From the Wall Street Journal: Rallies Fan Out as Regime Closes Ranks
Protest organizers say they aim to slowly extend the swath of real estate they control downtown, and to pull in the support of labor unions, which are historically Egypt’s most effective protesters.
Protesters set up camp outside the iron gate of the parliament building, and blocked the street; the occupation forced the relocation of a cabinet meeting from the Council of Ministers, on the same street, to the outskirts of Cairo, state television reported.
State television also showed footage of angry workers in the health, telecommunications and power sectors protesting at a number of locations across Cairo. Many were contract workers or part-timers demanding full-time work and benefits.
From Politico: White House, State Department move to end Egypt confusion
The White House is moving to stamp out reports that top officials — including Vice President Joe Biden and Secretary of State Hillary Clinton — are sending conflicting signals about how best to resolve the crisis in Egypt.
On Wednesday, the White House and the State Department staged a 50-minute conference call for reporters Wednesday to insist that the administration’s messages on the standoff between embattled President Hosni Mubarak and demonstrators demanding his ouster have been consistent both in public — and private.
Uh huh. That must be why there is so much “confusion.”
The Daily Telegraph: Egypt crisis: protesters reject smooth transition
On the 16th day of protests, street leaders were emboldened to take a more militant line against the regime than the opposition parties that have entered talks with Hosni Mubarak’s vice President Omar Suleiman.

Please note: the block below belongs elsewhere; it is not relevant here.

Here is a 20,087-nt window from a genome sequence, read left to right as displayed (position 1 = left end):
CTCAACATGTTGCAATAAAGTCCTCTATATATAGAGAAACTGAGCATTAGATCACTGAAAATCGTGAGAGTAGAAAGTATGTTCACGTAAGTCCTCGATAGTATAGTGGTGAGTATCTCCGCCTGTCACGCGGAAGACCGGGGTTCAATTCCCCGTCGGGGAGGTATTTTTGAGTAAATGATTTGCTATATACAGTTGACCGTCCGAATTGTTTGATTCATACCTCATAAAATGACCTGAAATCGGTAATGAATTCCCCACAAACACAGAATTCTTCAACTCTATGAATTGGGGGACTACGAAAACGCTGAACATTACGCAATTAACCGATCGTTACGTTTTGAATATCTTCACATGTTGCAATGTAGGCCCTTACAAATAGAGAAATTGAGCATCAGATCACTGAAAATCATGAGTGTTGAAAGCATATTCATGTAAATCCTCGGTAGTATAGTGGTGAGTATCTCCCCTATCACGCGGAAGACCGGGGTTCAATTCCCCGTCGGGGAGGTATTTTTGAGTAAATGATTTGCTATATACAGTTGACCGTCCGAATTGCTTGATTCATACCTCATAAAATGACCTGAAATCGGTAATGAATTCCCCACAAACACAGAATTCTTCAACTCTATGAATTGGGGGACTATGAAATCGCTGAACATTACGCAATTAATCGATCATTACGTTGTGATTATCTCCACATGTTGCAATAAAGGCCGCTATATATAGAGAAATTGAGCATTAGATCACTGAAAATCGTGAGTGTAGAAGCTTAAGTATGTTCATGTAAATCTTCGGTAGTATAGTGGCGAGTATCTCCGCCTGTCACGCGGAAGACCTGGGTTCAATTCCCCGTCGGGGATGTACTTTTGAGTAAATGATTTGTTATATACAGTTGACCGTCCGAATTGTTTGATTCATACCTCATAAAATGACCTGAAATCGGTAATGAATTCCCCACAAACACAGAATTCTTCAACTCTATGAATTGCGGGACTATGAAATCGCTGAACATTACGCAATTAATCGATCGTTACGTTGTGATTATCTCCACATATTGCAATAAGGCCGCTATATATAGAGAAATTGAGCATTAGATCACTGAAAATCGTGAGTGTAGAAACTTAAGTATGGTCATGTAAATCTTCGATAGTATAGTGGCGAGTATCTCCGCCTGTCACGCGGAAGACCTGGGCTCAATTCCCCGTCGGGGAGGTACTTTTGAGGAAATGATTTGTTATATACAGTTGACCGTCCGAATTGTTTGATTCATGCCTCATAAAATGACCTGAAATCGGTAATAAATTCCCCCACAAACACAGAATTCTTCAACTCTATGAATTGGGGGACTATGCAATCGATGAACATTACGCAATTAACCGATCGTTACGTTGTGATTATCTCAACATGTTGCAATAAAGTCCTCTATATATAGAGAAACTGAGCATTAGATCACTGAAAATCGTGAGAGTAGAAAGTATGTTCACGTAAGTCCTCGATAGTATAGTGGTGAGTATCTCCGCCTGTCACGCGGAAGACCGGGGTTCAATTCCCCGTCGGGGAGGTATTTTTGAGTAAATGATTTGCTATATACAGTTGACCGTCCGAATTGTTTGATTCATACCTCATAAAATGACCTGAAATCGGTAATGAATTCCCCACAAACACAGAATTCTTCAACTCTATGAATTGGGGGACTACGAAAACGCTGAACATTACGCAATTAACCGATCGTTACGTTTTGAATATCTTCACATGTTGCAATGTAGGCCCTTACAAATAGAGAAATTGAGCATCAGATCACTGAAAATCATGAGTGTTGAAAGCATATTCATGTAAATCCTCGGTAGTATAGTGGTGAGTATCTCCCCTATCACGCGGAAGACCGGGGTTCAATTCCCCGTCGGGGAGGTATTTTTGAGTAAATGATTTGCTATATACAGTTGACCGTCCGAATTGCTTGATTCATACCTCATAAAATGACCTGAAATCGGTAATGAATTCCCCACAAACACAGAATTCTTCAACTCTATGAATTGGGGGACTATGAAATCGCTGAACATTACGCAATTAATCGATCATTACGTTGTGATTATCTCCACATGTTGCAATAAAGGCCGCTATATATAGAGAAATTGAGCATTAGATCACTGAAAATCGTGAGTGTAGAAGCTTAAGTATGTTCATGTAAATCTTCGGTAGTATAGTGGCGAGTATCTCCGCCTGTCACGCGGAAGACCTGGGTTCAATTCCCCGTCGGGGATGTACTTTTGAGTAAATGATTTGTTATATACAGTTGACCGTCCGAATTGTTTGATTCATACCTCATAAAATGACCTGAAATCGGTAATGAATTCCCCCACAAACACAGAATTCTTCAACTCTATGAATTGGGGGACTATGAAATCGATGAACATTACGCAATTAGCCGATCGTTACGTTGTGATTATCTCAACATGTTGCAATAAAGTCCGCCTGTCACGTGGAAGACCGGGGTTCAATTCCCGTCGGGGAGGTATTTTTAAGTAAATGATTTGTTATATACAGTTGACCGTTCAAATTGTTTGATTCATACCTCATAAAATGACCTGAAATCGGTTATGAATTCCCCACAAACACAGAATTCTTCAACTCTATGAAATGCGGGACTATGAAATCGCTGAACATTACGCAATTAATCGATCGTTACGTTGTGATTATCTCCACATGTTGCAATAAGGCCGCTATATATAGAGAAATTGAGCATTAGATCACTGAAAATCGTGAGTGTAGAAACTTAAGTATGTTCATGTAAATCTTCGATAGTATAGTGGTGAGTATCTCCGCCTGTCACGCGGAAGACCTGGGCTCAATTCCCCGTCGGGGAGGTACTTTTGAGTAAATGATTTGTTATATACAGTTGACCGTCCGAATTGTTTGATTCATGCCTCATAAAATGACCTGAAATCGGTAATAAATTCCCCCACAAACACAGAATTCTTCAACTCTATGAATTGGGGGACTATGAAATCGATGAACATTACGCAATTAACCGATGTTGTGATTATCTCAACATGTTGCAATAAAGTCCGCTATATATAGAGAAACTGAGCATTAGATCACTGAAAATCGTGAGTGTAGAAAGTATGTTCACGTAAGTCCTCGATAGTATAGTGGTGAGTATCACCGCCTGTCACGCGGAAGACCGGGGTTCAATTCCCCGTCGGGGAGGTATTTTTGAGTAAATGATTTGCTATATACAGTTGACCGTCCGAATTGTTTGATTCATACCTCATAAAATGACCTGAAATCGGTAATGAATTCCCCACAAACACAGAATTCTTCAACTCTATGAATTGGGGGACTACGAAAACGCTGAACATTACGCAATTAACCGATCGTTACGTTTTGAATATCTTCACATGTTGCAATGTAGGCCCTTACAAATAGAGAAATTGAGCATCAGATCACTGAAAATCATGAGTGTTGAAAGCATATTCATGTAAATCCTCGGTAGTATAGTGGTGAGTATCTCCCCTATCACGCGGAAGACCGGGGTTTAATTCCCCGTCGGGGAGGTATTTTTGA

Mr Suleiman, who held more talks on constitutional reforms yesterday, has increasingly emerged as the focus of popular anger. He enraged demonstrators yesterday by warning that the regime would not tolerate prolonged demonstrations, stating that the options were either “dialogue” or “coup”.
“He is threatening to impose martial law, which means everybody in the square will be smashed,” said Abdul-Rahman Samir, a Tahrir Square spokesman. “But what would he do with the rest of the 70 million Egyptians who will follow us afterward.”
Business experts said Ghonim’s high-profile role in the protests poses a dilemma for management, even for a company like Google that has not hesitated to take on countries such as China in the past.
“I’m sure Google is very nervous about having their employees publicly associated with politics,” said Charles Skuba, an international business professor at Georgetown University’s McDonough School of Business.
“It’s a slippery slope,” Skuba told AFP. “Whenever an employee of a company becomes publicly associated with a political situation there’s often more peril for the company than there is advantage.”
Google campaigned vigorously for the release of Ghonim, a 30-year-old Egyptian who is the company’s marketing chief for the Middle East and North Africa, after he went missing in Cairo on January 27.